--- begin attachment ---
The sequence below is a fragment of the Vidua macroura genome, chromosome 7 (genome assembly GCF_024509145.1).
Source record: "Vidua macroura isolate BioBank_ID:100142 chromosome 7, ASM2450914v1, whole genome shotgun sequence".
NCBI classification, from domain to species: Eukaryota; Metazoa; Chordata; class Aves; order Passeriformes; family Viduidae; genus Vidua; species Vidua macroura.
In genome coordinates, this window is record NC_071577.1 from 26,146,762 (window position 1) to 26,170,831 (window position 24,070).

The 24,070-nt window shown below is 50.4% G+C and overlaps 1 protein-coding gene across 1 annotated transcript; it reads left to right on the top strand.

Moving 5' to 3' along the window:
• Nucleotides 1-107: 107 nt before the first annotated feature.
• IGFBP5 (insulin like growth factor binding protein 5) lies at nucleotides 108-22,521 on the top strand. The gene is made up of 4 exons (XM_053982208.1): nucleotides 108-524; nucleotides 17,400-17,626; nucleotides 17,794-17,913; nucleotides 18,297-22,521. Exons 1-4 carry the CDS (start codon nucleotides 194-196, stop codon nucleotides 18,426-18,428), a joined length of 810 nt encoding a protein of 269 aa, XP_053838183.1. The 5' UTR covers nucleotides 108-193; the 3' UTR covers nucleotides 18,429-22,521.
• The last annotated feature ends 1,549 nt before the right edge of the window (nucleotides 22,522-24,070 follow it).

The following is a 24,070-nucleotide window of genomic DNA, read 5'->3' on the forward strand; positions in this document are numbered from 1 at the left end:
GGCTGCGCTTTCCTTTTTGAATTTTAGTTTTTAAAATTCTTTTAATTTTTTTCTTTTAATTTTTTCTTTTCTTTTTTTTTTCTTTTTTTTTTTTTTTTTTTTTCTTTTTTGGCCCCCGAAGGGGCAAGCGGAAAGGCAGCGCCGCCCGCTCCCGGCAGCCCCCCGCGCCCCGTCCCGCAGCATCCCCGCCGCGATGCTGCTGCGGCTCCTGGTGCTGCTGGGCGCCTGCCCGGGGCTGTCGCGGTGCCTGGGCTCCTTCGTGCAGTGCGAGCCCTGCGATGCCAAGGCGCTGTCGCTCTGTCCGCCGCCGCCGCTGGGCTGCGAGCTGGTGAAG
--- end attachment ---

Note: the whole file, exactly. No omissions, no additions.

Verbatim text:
The sequence below is a fragment of the Vidua macroura genome, chromosome 7 (genome assembly GCF_024509145.1).
Source record: "Vidua macroura isolate BioBank_ID:100142 chromosome 7, ASM2450914v1, whole genome shotgun sequence".
NCBI classification, from domain to species: Eukaryota; Metazoa; Chordata; class Aves; order Passeriformes; family Viduidae; genus Vidua; species Vidua macroura.
In genome coordinates, this window is record NC_071577.1 from 26,146,762 (window position 1) to 26,170,831 (window position 24,070).

The 24,070-nt window shown below is 50.4% G+C and overlaps 1 protein-coding gene across 1 annotated transcript; it reads left to right on the top strand.

Moving 5' to 3' along the window:
• Nucleotides 1-107: 107 nt before the first annotated feature.
• IGFBP5 (insulin like growth factor binding protein 5) lies at nucleotides 108-22,521 on the top strand. The gene is made up of 4 exons (XM_053982208.1): nucleotides 108-524; nucleotides 17,400-17,626; nucleotides 17,794-17,913; nucleotides 18,297-22,521. Exons 1-4 carry the CDS (start codon nucleotides 194-196, stop codon nucleotides 18,426-18,428), a joined length of 810 nt encoding a protein of 269 aa, XP_053838183.1. The 5' UTR covers nucleotides 108-193; the 3' UTR covers nucleotides 18,429-22,521.
• The last annotated feature ends 1,549 nt before the right edge of the window (nucleotides 22,522-24,070 follow it).

The following is a 24,070-nucleotide window of genomic DNA, read 5'->3' on the forward strand; positions in this document are numbered from 1 at the left end:
GGCTGCGCTTTCCTTTTTGAATTTTAGTTTTTAAAATTCTTTTAATTTTTTTCTTTTAATTTTTTCTTTTCTTTTTTTTTTCTTTTTTTTTTTTTTTTTTTTTCTTTTTTGGCCCCCGAAGGGGCAAGCGGAAAGGCAGCGCCGCCCGCTCCCGGCAGCCCCCCGCGCCCCGTCCCGCAGCATCCCCGCCGCGATGCTGCTGCGGCTCCTGGTGCTGCTGGGCGCCTGCCCGGGGCTGTCGCGGTGCCTGGGCTCCTTCGTGCAGTGCGAGCCCTGCGATGCCAAGGCGCTGTCGCTCTGTCCGCCGCCGCCGCTGGGCTGCGAGCTGGTGAAG